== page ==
- The Road Not Taken (Robert Frost)
- One Art (Elizabeth Bishop)
- Questions About Angels (Billy Collins)
- Happiness (Robert Hass)
- Arrival at the Waldorf (Wallace Stevens)
- Maples (Mary Oliver)
- [since feeling is first] (E. E. Cummings)
- When I Heard the Learn’d Astronomer (Walt Whitman)
- [Barn’s burnt down] (Mizuta Masahide)
- West Wind (Mary Oliver)
Archive for the ‘Poetry’ Category
- Thirteen Ways of Looking at a Blackbird (Wallace Stevens)
- Mending Wall (Robert Frost)
- Playacting (Kay Ryan)
- Spring (Mary Oliver)
- The Love Song of J. Alfred Prufrock (T.S. Eliot)
- Shoveling Snow with Buddha (Billy Collins)
- This Is Just to Say (William Carlos Williams)
- To the Stone-Cutters (Robinson Jeffers)
- Friendship After Love (Ella Wheeler Wilcox)
- Song of Myself (Walt Whitman)
The day a child realizes that all adults are imperfect,
he becomes an adolescent.
The day he forgives them, he becomes an adult.
The day he forgives himself, he becomes wise.
From Robert Montgomery’s current work, hopefully coming to a city near you (and me). More here.
Have some care for those who will not be going with you
Change the beneficiary of the modest retirement account
From your former spouse
To your widowed mother
Or perhaps let well enough alone
But leave a word or two, certainly, so that they will understand
Or can pretend to understand
Take the packet of sticky notes from the desk drawer
The little one, for signaling favorite passages
In the yellowing pages
Of books on greying shelves
And mark with the names of those who loved you
The temporal drags in which they may recall
The ripple of your voice
The unpublished manuscript
The African mask, bartered in Mombasa
For the price of three t-shirts
The statue of the Thai palace guard
Who never raised his sword
The necklace you bought in the Haight, with the little dark skull
To remind you to kill your ego
Give your brother the secret passwords
You have kept to yourself for so long
Look over the files on the computer
Keep the photographs
The birthday emails
Consider expunging the journals
Or at least the parts that might hurt
Or make you look crazy
Try to think of some way to explain to your children
Then give up and hope the best for them as you always have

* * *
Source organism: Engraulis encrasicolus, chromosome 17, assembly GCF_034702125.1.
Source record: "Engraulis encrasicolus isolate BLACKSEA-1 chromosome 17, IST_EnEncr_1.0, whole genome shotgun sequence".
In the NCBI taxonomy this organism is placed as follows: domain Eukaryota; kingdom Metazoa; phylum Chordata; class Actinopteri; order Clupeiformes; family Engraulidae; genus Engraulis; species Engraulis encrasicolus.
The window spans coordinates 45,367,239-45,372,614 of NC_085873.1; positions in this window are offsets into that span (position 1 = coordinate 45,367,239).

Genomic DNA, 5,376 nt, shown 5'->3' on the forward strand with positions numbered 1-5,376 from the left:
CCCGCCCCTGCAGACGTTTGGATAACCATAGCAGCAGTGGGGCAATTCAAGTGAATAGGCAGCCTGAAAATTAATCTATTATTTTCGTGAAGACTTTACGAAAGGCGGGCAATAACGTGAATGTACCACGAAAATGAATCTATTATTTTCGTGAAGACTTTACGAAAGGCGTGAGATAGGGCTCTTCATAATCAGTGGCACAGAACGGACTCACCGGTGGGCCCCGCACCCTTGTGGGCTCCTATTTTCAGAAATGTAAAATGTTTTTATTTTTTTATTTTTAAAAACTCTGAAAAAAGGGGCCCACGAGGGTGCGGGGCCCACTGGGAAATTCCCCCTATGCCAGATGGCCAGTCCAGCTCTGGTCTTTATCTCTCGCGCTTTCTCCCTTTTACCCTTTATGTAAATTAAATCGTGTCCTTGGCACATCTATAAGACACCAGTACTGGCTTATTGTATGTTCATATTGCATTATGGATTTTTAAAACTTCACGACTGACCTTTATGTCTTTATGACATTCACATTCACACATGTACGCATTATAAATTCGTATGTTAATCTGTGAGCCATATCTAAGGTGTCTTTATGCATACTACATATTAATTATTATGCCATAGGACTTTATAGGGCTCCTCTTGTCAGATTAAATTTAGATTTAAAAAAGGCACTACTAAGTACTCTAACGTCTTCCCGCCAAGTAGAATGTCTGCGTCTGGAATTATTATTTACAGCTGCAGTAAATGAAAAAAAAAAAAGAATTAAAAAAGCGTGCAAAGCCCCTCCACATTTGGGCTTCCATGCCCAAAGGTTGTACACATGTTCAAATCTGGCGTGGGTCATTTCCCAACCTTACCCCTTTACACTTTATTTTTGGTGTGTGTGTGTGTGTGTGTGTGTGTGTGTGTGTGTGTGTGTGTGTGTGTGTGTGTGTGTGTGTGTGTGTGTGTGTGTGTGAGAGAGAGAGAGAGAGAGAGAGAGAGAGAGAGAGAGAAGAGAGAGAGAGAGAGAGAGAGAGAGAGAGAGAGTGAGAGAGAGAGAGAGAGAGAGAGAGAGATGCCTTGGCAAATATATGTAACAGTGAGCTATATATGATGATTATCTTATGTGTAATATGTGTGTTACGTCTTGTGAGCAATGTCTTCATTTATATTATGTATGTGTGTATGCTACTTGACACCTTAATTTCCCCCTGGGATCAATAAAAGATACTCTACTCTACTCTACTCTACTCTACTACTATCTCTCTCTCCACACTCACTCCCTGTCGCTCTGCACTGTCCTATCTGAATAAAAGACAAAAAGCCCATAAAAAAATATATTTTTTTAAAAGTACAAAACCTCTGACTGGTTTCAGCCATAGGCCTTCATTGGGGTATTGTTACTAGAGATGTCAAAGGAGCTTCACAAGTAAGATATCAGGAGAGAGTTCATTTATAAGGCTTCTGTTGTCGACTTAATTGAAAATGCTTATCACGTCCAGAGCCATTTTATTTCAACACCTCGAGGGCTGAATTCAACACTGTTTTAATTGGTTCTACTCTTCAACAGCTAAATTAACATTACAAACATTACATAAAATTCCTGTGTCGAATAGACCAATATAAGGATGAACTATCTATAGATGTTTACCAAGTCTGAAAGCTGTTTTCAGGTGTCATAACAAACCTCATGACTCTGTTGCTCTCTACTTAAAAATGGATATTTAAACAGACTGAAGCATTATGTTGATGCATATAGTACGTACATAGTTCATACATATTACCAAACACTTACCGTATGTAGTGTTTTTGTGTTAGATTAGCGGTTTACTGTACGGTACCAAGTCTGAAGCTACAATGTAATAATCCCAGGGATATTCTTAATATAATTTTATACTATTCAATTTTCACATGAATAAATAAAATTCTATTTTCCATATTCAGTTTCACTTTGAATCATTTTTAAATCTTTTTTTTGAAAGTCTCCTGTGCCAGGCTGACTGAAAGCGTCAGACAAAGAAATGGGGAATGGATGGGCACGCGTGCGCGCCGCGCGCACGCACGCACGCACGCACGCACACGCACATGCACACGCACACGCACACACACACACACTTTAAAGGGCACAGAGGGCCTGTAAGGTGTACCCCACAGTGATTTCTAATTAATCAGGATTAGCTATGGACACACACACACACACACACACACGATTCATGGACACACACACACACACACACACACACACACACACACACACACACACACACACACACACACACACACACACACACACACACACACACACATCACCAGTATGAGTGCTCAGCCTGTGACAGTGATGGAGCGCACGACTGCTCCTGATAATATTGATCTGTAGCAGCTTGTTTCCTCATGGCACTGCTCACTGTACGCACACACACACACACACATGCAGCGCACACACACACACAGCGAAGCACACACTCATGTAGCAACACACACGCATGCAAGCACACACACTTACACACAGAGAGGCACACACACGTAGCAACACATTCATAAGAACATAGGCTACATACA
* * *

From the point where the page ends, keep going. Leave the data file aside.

Review the shopping list
Grand Mayan in the clay bottle
Razor with the keenest edge
So precise it is almost invisible
So that, if you had stayed,
At the next cocktail party
You too could have said
It was the best that money could buy.
"The spotted hawk swoops by and accuses me, he complains of my gab and loitering. I too am not a bit tamed, I too am untranslatable, I sound my barbaric yawp over the roofs of the world. The last scud of day holds back for me, It flings my likeness after the rest and true as any on the shadow'd wilds, It coaxes me to the vapor and the dusk. I depart as air, I shake my white locks at the runaway sun, I effuse my flesh in eddies, and drift it in lacy jags. I bequeath myself to the dirt to grow from the grass I love, If you want me again look for me under your boot-soles. You will hardly know who I am or what I mean, But I shall be good health to you nevertheless, And filter and fibre your blood. Failing to fetch me at first keep encouraged, Missing me one place search another, I stop somewhere waiting for you."
~Walt Whitman, from Song of Myself
What if I told you everything And that you didn't have to stay? Of course I'd run away; And then, Maybe, Come back, But only for a day or so, Or less, Or more. One really couldn't say. And what if I could be okay With that?
Early tribal cultures, while celebrating their rites of initiation or sacrifice, retained a very precise and subliminal awareness that the compulsive extremes to which they went…were in essence mere playacting, even though the performance could sometimes approach the point of death.
—W. G. Sebald, Campo Santo
Something inside says
there will be a curtain,
maybe or maybe not
some bowing, probably
no roses, but certainly
a chance to unverse
or dehearse, after all
these acts. For some
fraction of the self
has always held out, the
in a bank becoming
grander and more
marble: even our
acts are partial.
Therefore this small
of a different metal,
accruing in a strange
account. What could it
be for but passage out?
I LOVE the poets posing as genius musicians, these songwriters, these lyricists. The poetry of this love song could stand on its own, and with the melody to accompany it, it seems transcendent to me.
I hear the drizzle of the rain
Like a memory it falls
Soft and warm continuing
Tapping on my roof and walls.
And from the shelter of my mind
Through the window of my eyes
I gaze beyond the rain-drenched streets
To England where my heart lies.
My mind’s distracted and diffused
My thoughts are many miles away
They lie with you when you’re asleep
And kiss you when you start your day.
And a song I was writing is left undone
I don’t know why I spend my time
Writing songs I can’t believe
With words that tear and strain to rhyme.
And so you see I have come to doubt
All that I once held as true
I stand alone without beliefs
The only truth I know is you.
And as I watch the drops of rain
Weave their weary paths and die
I know that I am like the rain
There but for the grace of you go I.
Arrival at the Waldorf
(by Wallace Stevens)
Home from Guatemala, back at the Waldorf.
This arrival in the wild country of the soul,
All approaches gone, being completely there
Where the wild poem is a substitute
For the woman one loves or ought to love
One wild rhapsody a fake for another.
You touch the hotel the way you touch moonlight
Or sunlight and you hum and the orchestra
Hums and you say “The world in a verse,
A generation sealed, men remoter than mountains,
Women invisible in music and motion and color,”
After that alien, point-blank, green and actual Guatemala.